The Music Seeker


English music critic Edward Holmes set out for the Continent in 1827, eager to experience the cultural excitement in cities where great composers had lived. When he reached Vienna, he was in for some surprises. He wrote in his travelogue:

At the smaller theaters in the Leopold Stadt and the Joseph Stadt nothing in a musical way is produced worth notice, though a Kapellmeister is there employed to beat the time to songs which are in the regular Astley and Sadler’s Wells style.

My English proprieties were somewhat scandalized at finding a number of young ladies introduced on the stage here in short tight jackets without tail, silk breeches, and stockings equally tight, a dress calculated to delineate the form with excessive accuracy; and I would leave it to casuists to settle whether the gentleman in black, whom, out of respect and ceremony they will not engage for the Freischütz, would conduce half the mischief to public morals and decency by appearing on the stage, that these abandoned and profligate exhibitionists do.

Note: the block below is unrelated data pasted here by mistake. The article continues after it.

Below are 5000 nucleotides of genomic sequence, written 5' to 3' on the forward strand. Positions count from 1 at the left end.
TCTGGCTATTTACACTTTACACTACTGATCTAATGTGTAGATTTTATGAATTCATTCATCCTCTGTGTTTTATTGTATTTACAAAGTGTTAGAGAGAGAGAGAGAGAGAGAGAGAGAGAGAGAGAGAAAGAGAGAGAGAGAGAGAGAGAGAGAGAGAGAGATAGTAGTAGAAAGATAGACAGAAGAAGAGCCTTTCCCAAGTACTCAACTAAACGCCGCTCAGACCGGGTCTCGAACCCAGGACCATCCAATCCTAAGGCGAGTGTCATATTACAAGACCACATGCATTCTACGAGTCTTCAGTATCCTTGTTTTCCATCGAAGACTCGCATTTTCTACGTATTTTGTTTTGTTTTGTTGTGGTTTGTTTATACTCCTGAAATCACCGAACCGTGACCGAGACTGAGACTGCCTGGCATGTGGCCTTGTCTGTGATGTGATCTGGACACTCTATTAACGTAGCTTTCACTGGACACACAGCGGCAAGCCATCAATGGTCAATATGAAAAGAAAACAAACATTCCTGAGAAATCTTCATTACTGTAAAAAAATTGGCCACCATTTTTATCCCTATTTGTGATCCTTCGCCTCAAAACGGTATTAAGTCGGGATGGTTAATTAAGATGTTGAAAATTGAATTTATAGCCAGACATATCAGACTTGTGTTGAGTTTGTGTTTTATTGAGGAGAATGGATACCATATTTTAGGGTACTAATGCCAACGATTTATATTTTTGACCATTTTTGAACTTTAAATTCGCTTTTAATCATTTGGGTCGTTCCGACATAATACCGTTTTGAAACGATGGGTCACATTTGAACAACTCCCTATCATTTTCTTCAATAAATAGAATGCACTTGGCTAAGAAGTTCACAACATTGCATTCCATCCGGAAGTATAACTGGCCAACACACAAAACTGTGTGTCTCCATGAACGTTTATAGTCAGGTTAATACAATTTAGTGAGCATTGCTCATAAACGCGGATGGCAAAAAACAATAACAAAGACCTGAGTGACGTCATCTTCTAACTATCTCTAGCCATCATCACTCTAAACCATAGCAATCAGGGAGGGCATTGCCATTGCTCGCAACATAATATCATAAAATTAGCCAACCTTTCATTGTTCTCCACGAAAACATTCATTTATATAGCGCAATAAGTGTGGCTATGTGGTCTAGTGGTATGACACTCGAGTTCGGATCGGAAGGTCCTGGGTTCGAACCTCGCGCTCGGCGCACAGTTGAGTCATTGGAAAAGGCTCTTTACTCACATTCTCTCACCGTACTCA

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In the suburban theaters laughter reigns supreme, and the unities of time, place, etc., are all sacrificed to it; thus, the most sober morning conversation may be interrupted by the entrance of Apollo, or Mercury, or some such unexpected visitor; as for a ghost, it is impossible to know when one may not be expected, and a thing of that sort is as well understood when it comes, and excites no more surprise, than does a banker’s clerk in Cheapside at twelve o’clock in the day.

After the theater, which is soon over, the sound of various bands of music invites the passenger to take his supper in open gardens. No place of refreshment, from the highest to the lowest, is without music; bassoons and clarinets are as “plenty as blackberries,” and in the suburbs, at every turn one alights upon fresh carousing, fresh fiddling, fresh illuminations.